(LEAD) LGES to push ahead with plans for EV battery plant in Arizona
(ATTN: UPDATES story with disclosure on plans for proposed Arizona plant)
By Kim Seung-yeon
SEOUL, March 24 (Yonhap) -- LG Energy Solution Ltd. (LGES) said Friday it will push ahead with its plan to build a battery manufacturing facility in the U.S. state of Arizona, reversing its earlier announcement that it was having second thoughts due to rising costs.
LGES said in a filing the decision was finalized at a board meeting, citing "the need to respond to the electric vehicle demand in America."
The disclosure came hours after LGES CEO Kwon Young-soo said the company will make a final decision soon on the proposed Arizona plant, including the possibility of supplying Tesla Inc. from the proposed manufacturing facility.
"We're thinking deeply about it and will make a decision soon, possibly before the first half," Kwon told reporters after a shareholders meeting.
LGES, the world's second-largest battery maker after China's CATL, said in March last year it will spend 1.7 trillion won (US$1.31 billion) to build what will be its second standalone factory in Arizona, but withdrew the plan a few months later, citing a spike in costs amid runaway global inflation.
In an earnings call in January this year, the company said the plan will proceed as originally planned. Speculation has arisen that the Arizona factory will be built to supply Tesla for its vehicles in the U.S. market.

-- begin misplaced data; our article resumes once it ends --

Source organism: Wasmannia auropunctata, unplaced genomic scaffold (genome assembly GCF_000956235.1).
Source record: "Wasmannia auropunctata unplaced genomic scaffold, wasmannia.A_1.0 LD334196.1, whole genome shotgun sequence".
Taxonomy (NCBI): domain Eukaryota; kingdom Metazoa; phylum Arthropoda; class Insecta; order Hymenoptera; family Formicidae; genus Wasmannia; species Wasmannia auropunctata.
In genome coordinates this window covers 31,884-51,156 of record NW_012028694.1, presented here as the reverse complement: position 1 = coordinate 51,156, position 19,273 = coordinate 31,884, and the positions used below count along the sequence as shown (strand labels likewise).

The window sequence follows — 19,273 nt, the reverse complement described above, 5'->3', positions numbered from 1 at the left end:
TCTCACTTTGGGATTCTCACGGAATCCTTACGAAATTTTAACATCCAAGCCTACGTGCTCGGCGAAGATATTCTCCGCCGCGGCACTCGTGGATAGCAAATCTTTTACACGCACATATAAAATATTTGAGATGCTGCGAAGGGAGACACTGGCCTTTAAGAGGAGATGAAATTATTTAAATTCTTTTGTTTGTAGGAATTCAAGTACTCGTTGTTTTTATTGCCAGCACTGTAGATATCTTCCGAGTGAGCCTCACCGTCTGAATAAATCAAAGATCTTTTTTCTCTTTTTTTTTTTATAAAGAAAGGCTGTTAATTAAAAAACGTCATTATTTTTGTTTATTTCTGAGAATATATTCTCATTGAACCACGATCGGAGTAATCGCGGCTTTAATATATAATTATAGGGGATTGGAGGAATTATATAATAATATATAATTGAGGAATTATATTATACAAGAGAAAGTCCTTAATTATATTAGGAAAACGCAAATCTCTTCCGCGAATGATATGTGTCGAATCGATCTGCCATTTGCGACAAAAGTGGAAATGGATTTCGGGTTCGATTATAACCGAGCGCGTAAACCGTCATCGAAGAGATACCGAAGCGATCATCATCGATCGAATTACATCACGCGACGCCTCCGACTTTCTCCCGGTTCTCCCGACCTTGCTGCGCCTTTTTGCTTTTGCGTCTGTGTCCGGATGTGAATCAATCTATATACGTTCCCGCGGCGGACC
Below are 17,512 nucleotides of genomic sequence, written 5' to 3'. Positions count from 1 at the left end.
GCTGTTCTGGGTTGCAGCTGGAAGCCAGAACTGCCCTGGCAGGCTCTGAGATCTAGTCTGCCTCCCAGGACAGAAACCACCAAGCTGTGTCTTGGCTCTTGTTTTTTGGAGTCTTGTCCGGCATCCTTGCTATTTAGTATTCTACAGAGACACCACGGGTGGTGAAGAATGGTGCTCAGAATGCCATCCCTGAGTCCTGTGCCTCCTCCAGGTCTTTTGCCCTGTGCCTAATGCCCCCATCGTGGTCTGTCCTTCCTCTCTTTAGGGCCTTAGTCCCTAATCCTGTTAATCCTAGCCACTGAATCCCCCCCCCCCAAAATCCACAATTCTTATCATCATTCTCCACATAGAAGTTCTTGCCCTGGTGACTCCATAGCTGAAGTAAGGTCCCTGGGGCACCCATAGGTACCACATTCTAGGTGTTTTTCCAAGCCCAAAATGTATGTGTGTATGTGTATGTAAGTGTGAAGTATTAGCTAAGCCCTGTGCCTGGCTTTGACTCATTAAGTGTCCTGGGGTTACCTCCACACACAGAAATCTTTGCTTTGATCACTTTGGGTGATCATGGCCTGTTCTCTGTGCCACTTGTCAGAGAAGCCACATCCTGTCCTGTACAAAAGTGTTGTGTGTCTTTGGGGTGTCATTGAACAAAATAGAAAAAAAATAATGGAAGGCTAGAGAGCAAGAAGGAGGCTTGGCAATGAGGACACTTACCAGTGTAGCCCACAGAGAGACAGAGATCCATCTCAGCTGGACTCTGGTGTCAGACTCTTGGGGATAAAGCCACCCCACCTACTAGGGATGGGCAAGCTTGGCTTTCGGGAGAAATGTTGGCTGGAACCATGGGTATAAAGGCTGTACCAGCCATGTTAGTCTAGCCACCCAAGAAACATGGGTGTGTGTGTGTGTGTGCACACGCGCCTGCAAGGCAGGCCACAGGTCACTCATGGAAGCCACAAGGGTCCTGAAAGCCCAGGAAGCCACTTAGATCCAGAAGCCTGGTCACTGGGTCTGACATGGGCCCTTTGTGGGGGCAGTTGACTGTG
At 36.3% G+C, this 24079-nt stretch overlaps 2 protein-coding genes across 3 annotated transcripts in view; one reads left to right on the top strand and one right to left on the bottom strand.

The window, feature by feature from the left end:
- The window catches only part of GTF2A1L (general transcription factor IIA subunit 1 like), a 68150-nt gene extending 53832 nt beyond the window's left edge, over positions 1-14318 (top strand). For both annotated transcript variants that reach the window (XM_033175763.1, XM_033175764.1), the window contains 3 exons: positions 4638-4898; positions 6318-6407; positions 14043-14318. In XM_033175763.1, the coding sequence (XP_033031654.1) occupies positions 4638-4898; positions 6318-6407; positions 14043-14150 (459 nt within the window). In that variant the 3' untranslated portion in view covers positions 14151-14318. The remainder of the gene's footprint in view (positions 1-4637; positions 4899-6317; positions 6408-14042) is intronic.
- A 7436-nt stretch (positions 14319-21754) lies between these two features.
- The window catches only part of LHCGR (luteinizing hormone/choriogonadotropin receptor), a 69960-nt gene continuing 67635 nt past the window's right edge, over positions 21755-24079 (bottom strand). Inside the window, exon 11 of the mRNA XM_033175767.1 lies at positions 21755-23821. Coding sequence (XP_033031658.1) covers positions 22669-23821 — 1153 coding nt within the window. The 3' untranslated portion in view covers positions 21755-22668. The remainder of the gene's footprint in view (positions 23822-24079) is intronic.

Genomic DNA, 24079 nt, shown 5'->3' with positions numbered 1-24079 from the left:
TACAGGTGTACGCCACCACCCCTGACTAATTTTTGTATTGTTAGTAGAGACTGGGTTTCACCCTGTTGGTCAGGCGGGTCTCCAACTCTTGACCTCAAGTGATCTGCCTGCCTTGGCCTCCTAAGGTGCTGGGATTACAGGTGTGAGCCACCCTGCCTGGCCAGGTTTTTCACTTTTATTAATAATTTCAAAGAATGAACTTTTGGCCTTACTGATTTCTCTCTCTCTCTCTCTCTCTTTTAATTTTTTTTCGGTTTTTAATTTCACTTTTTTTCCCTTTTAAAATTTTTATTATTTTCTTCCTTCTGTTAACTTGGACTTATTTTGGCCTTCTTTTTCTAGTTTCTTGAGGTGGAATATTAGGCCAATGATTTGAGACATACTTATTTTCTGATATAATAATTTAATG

LGES supplies its batteries to Tesla in China.
Kwon said negotiations have been going smoothly with Toyota Motor Corp. over a potential partnership, including the possibility of a joint venture, Kwon added, without elaborating.
Asked about the lithium iron phosphate (LFP) batteries, Kwon said LGES expects to produce them at scale for electric vehicles starting 2025.
South Korean battery makers, mainly focused on the higher end of the EV battery market, are in a race to develop the cheaper LFP cells to meet the growing demand from global automakers seeking to diversify cell types.
LFP batteries have increasingly gained traction due to cheaper costs than high-nickel based cells, but their lower energy density remains a challenge.
LGES, the world's second-largest battery manufacturer after China's CATL, presented its LFP battery solution for energy storage systems (ESS) at a Seoul battery show last week.
"We'll have a part of (the LFP cells) for the ESS come out this year, and those for the (electric) vehicles will come around in 2025," Kwon said.
Friday's shareholders meeting was LGES' first such session following the blockbuster initial public offering in January last year that helped the company raise 10.2 trillion won (US$7.9 billion). LGES was carved out from LG Chem Ltd. in late 2020.
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